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The FAA Wants $3.92 Million in Fines, But Southwest Objects

The FAA Wants $3.92 Million in Fines, But Southwest Objects
Joe Cortez

The Federal Aviation Administration is seeking nearly $4 million in fines against Southwest Airlines for flying with alleged incorrect weight and balance data. The airline says they discovered the error during a computer transition and are working with the FAA to resolve the situation.

The Federal Aviation Administration wants to charge Southwest Airlines $3.92 Million in fines for operating thousands of flights on 44 planes with incorrect weight and balance data, but the airline claims it was all a mistake.


The FAA Accuses Incorrect Weight and Balance Data, Jeopardizing Safety

In their statement, the FAA claims Southwest operated the flights in question between May 1 and Aug. 9, 2018. The 44 aircraft in question accounted for over 21,000 flights with incorrect weight and balance data.

“This weight-related information is used along with other data in determining how many passengers and how much fuel can be safely carried, as well as where cargo must be located,” the FAA claims. “The FAA alleges that Southwest’s operation of these aircraft was contrary to the airline’s approved weight-and-balance program and FAA-issued operations specifications.”

According to a 2016 FAA weight and balance handbook, the administration reminds pilots that weight and balance calculations are key to “conducting a safe and efficient flight.” Formulas allow pilots to determine how aircraft can be loaded to ensure weight limits and aircraft center of gravity are in the correct range.


Southwest Responds to the Allegations

But Southwest claims that the information was due to a computer transition and at no time was safety in question. In a statement to FlyerTalk, the Dallas-based airline says the issues were self-identified and self-reported to the FAA in July 2018. Their systems were resolved by August 2019.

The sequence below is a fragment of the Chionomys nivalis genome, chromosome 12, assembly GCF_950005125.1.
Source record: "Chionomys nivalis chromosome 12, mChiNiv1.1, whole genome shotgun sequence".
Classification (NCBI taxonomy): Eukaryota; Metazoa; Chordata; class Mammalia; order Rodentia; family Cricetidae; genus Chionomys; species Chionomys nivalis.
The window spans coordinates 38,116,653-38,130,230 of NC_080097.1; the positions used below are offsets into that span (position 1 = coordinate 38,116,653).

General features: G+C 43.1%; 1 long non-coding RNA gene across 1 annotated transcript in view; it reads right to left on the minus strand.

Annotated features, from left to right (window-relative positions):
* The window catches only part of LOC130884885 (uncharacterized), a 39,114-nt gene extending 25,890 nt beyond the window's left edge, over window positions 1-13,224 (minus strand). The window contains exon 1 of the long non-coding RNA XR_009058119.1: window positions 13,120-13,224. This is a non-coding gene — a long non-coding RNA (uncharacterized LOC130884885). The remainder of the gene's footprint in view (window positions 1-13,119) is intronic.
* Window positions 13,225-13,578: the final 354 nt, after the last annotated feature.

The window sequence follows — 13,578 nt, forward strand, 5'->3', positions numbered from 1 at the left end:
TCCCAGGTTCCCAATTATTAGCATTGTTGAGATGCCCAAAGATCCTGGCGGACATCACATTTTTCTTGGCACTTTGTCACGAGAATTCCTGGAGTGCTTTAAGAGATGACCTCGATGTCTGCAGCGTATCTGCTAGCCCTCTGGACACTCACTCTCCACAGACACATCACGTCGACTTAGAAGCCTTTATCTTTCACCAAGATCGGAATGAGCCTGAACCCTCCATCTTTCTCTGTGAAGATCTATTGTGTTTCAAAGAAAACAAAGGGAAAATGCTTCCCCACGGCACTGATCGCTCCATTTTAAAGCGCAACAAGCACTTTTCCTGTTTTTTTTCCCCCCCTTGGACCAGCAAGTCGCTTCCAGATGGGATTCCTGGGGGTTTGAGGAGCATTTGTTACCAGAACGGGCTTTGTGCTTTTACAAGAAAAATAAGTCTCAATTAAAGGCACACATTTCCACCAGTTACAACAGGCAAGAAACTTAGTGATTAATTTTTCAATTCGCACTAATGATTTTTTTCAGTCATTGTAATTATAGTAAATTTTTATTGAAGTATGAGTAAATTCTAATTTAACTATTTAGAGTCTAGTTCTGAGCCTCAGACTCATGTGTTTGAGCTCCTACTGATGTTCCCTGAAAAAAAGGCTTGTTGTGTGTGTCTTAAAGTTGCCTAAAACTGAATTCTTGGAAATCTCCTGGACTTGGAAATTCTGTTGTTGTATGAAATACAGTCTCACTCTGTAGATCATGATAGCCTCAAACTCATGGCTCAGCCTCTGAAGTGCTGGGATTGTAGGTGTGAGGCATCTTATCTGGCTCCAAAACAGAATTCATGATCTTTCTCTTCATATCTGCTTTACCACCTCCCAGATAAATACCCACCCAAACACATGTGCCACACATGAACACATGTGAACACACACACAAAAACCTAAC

“Since discovering the data discrepancy in 2018, in coordination with the FAA, Southwest has enhanced its weight and balance program by implementing additional controls to strengthen the process of managing aircraft weight data in our systems,” the airline told FlyerTalk in a statement.

“We continue to monitor the performance of our weight and balance program closely to support our unwavering commitment to safety, compliance, and continuous improvement.”

As the proposed fines are not final, Southwest says they will “continue working with the FAA to demonstrate the effectiveness of our controls and processes and to achieve an effective and appropriate resolution to this proposed penalty.” The FAA fines are subject to a 30-day response window before any penalties are finalized.

View Comments (4)


  1. mikem004

    January 24, 2020 at 5:46 am

    >21,000 flights with incorrect weight and balance data<
    This is a serious safety matter. SouthWest have got off lightly.

  2. cscasi

    January 24, 2020 at 7:42 am

    Well, Southwest has been caught again. It does not want to pay the fine because it says it cooperated and made some changes to its weight and balance program and therefore should not pay the amount the FAA seeks.
    Well, if Southwest is such a great airline, it would have employees monitoring its programs and getting changes made as necessary. Then, when the FAA comes knocking, it would not find serious discrepancies. It’s just too easy for it to beg forgiveness rather than having to take the time to police itself.
    Pay the fine and get with the program!

  3. glob99

    January 24, 2020 at 10:55 am

    It took over a year to fix the system? That is crazy!

  4. dsellens

    January 24, 2020 at 11:43 am

    They were policing themselves. Read the article. They found the error in 3 months and self-reported it. The FAA did not find it. What the article doesn’t say and the writer probably didn’t know, is how severe the error was. It can’t have been too bad, or the pilots would have noticed that the aircraft were handling funky. Weight and balance get thrown together into a single category, but in reality, balance is generally not a problem. The baggage handlers know to load the baggage in a balanced manner. Being overweight, however, can be a major concern based on the severity of the error. Keep in mind that there is a considerable safety margin in those weight limits.

    Some of the lost bag issues are due to bags being bumped because of weight. There have even been a few cases where passengers got bumped because of critical heavy cargo. ( and boy you know what hit the fan when that happened).

    In a side story, a few years ago, I was on a flight where a large number of passengers didn’t get their bags due to a connection snafu. The baggage handlers didn’t realize the connecting flight was late too, so they didn’t forward the bags. Anyway, I didn’t get my bag for 4 days because of canceled flights and they didn’t have weight capacity to carry all the missed bags on the first couple of fully loaded flights that did make it thru. So the airlines do take this seriously.

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